TOKYO -- Subaru resumed production Monday at its sole Japanese plant after correcting a defect in the steering wheel that forced a nearly two-week shutdown.
The Tokyo-based automaker first suspended operations on Jan. 16 after discovering problems with the power steering in the Forester and XV sport utility vehicles, as well as the Impreza compact. Because of a flaw with electrical boards, a warning light on the dashboard would turn on upon ignition, and the steering wheel would become harder to operate.
The carmaker said Monday it has secured a remedy for the problem and confirmed its safety. The faulty parts were produced by Hitachi subsidiary Hitachi Automotive Systems.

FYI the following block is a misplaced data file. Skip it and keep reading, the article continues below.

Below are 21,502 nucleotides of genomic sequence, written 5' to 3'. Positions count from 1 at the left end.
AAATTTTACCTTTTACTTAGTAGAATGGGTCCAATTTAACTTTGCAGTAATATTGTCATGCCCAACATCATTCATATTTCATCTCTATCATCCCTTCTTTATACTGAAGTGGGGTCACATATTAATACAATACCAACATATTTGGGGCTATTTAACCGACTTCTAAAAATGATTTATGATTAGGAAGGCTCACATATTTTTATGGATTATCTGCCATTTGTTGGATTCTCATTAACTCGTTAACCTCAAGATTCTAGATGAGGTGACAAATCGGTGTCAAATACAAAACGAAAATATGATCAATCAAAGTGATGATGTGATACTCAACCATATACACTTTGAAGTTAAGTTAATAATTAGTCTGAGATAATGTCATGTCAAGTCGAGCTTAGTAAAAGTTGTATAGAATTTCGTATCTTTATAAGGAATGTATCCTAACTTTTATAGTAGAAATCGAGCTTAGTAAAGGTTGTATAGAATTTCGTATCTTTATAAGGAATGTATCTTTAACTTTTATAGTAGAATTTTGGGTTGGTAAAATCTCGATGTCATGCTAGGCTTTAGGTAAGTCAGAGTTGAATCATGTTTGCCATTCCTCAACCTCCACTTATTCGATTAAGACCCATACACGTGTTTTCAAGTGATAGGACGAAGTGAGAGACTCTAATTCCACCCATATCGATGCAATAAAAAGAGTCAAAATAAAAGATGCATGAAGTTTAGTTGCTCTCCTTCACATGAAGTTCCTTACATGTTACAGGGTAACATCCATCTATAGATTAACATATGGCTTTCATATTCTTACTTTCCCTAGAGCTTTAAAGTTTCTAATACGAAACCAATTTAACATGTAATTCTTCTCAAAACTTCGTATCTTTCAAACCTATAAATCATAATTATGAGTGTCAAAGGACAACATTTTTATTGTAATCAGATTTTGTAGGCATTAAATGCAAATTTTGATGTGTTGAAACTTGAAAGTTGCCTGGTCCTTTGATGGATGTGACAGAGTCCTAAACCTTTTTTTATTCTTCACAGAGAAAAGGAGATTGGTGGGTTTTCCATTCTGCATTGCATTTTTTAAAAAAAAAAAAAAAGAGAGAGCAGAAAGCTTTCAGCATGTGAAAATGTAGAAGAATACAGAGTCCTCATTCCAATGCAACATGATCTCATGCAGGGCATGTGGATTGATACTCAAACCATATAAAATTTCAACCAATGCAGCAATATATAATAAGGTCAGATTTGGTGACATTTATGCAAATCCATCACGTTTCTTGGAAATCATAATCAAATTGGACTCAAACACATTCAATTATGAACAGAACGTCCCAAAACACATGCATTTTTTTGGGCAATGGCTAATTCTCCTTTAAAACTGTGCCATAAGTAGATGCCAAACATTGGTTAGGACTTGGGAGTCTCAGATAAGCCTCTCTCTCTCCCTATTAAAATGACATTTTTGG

The Gunma Prefecture plant, located north of Tokyo, accounts for about 60% of Subaru's global production. The factory started up during the morning hours, but production did not officially resume until the afternoon because the equipment needed to warm up following the lengthy closure.
Subaru is still looking into the need for a recall given that some vehicles with the defective parts might have already entered the market. The components were installed in autos manufactured between late December and Jan. 16. The company will make a decision once it has ascertained the number of suspect deliveries and other details.